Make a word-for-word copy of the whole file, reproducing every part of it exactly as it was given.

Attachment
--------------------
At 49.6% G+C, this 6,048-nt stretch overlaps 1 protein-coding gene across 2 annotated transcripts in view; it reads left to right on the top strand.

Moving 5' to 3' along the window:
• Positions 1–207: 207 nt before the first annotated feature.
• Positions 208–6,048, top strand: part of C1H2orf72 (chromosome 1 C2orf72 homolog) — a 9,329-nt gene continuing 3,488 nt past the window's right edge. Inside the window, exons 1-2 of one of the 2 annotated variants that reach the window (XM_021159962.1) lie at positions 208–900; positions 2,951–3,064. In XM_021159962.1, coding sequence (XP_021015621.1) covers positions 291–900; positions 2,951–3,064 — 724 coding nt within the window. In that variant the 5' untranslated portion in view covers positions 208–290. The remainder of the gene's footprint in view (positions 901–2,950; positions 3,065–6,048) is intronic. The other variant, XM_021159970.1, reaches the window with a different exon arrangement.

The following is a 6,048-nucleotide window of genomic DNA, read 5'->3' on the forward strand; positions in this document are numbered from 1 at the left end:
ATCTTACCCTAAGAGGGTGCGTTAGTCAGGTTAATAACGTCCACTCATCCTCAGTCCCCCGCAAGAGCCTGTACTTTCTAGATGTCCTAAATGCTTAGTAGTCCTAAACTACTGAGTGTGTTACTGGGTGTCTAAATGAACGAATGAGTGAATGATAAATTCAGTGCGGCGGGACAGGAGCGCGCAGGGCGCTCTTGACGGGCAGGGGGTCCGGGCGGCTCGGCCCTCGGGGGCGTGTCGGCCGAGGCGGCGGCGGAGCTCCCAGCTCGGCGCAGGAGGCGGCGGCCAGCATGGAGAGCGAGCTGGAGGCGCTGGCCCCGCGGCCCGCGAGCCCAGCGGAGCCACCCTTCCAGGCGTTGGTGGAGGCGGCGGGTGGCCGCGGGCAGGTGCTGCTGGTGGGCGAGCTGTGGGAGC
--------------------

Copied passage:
At 49.6% G+C, this 6,048-nt stretch overlaps 1 protein-coding gene across 2 annotated transcripts in view; it reads left to right on the top strand.

Moving 5' to 3' along the window:
• Positions 1–207: 207 nt before the first annotated feature.
• Positions 208–6,048, top strand: part of C1H2orf72 (chromosome 1 C2orf72 homolog) — a 9,329-nt gene continuing 3,488 nt past the window's right edge. Inside the window, exons 1-2 of one of the 2 annotated variants that reach the window (XM_021159962.1) lie at positions 208–900; positions 2,951–3,064. In XM_021159962.1, coding sequence (XP_021015621.1) covers positions 291–900; positions 2,951–3,064 — 724 coding nt within the window. In that variant the 5' untranslated portion in view covers positions 208–290. The remainder of the gene's footprint in view (positions 901–2,950; positions 3,065–6,048) is intronic. The other variant, XM_021159970.1, reaches the window with a different exon arrangement.

The following is a 6,048-nucleotide window of genomic DNA, read 5'->3' on the forward strand; positions in this document are numbered from 1 at the left end:
ATCTTACCCTAAGAGGGTGCGTTAGTCAGGTTAATAACGTCCACTCATCCTCAGTCCCCCGCAAGAGCCTGTACTTTCTAGATGTCCTAAATGCTTAGTAGTCCTAAACTACTGAGTGTGTTACTGGGTGTCTAAATGAACGAATGAGTGAATGATAAATTCAGTGCGGCGGGACAGGAGCGCGCAGGGCGCTCTTGACGGGCAGGGGGTCCGGGCGGCTCGGCCCTCGGGGGCGTGTCGGCCGAGGCGGCGGCGGAGCTCCCAGCTCGGCGCAGGAGGCGGCGGCCAGCATGGAGAGCGAGCTGGAGGCGCTGGCCCCGCGGCCCGCGAGCCCAGCGGAGCCACCCTTCCAGGCGTTGGTGGAGGCGGCGGGTGGCCGCGGGCAGGTGCTGCTGGTGGGCGAGCTGTGGGAGC